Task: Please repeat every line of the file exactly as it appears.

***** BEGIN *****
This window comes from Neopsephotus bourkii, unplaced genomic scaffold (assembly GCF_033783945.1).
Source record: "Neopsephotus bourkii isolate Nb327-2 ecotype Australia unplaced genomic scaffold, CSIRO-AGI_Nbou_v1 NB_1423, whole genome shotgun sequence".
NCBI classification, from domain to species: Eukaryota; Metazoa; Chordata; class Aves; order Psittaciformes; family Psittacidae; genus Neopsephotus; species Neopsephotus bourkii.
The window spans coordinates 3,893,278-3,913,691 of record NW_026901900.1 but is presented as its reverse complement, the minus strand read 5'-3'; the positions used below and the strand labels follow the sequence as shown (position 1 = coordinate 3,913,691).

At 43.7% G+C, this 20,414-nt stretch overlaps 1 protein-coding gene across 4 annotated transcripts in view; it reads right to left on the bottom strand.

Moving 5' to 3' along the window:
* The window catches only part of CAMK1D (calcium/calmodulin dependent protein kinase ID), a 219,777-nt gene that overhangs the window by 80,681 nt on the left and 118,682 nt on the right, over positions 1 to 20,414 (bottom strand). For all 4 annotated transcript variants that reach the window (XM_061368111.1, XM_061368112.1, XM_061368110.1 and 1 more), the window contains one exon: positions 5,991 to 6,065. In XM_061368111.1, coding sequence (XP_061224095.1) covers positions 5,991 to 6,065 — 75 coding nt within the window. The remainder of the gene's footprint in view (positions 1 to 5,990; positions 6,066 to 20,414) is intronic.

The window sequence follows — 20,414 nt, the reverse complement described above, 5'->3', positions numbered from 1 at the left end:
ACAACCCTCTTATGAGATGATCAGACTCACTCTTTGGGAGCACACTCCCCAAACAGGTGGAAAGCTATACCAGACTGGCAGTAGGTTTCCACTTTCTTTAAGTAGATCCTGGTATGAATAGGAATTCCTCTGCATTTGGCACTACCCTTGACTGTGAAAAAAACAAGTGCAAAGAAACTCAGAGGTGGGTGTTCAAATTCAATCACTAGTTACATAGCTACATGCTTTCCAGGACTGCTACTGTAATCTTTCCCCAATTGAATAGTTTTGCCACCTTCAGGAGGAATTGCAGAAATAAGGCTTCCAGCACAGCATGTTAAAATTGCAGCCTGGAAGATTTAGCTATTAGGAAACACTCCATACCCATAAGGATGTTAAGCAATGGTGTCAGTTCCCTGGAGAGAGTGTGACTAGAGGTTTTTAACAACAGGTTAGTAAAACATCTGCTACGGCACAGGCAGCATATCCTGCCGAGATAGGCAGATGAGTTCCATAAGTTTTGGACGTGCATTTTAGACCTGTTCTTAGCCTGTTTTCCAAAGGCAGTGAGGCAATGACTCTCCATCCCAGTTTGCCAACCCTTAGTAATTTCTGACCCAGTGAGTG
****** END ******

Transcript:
This window comes from Neopsephotus bourkii, unplaced genomic scaffold (assembly GCF_033783945.1).
Source record: "Neopsephotus bourkii isolate Nb327-2 ecotype Australia unplaced genomic scaffold, CSIRO-AGI_Nbou_v1 NB_1423, whole genome shotgun sequence".
NCBI classification, from domain to species: Eukaryota; Metazoa; Chordata; class Aves; order Psittaciformes; family Psittacidae; genus Neopsephotus; species Neopsephotus bourkii.
The window spans coordinates 3,893,278-3,913,691 of record NW_026901900.1 but is presented as its reverse complement, the minus strand read 5'-3'; the positions used below and the strand labels follow the sequence as shown (position 1 = coordinate 3,913,691).

At 43.7% G+C, this 20,414-nt stretch overlaps 1 protein-coding gene across 4 annotated transcripts in view; it reads right to left on the bottom strand.

Moving 5' to 3' along the window:
* The window catches only part of CAMK1D (calcium/calmodulin dependent protein kinase ID), a 219,777-nt gene that overhangs the window by 80,681 nt on the left and 118,682 nt on the right, over positions 1 to 20,414 (bottom strand). For all 4 annotated transcript variants that reach the window (XM_061368111.1, XM_061368112.1, XM_061368110.1 and 1 more), the window contains one exon: positions 5,991 to 6,065. In XM_061368111.1, coding sequence (XP_061224095.1) covers positions 5,991 to 6,065 — 75 coding nt within the window. The remainder of the gene's footprint in view (positions 1 to 5,990; positions 6,066 to 20,414) is intronic.

The window sequence follows — 20,414 nt, the reverse complement described above, 5'->3', positions numbered from 1 at the left end:
ACAACCCTCTTATGAGATGATCAGACTCACTCTTTGGGAGCACACTCCCCAAACAGGTGGAAAGCTATACCAGACTGGCAGTAGGTTTCCACTTTCTTTAAGTAGATCCTGGTATGAATAGGAATTCCTCTGCATTTGGCACTACCCTTGACTGTGAAAAAAACAAGTGCAAAGAAACTCAGAGGTGGGTGTTCAAATTCAATCACTAGTTACATAGCTACATGCTTTCCAGGACTGCTACTGTAATCTTTCCCCAATTGAATAGTTTTGCCACCTTCAGGAGGAATTGCAGAAATAAGGCTTCCAGCACAGCATGTTAAAATTGCAGCCTGGAAGATTTAGCTATTAGGAAACACTCCATACCCATAAGGATGTTAAGCAATGGTGTCAGTTCCCTGGAGAGAGTGTGACTAGAGGTTTTTAACAACAGGTTAGTAAAACATCTGCTACGGCACAGGCAGCATATCCTGCCGAGATAGGCAGATGAGTTCCATAAGTTTTGGACGTGCATTTTAGACCTGTTCTTAGCCTGTTTTCCAAAGGCAGTGAGGCAATGACTCTCCATCCCAGTTTGCCAACCCTTAGTAATTTCTGACCCAGTGAGTG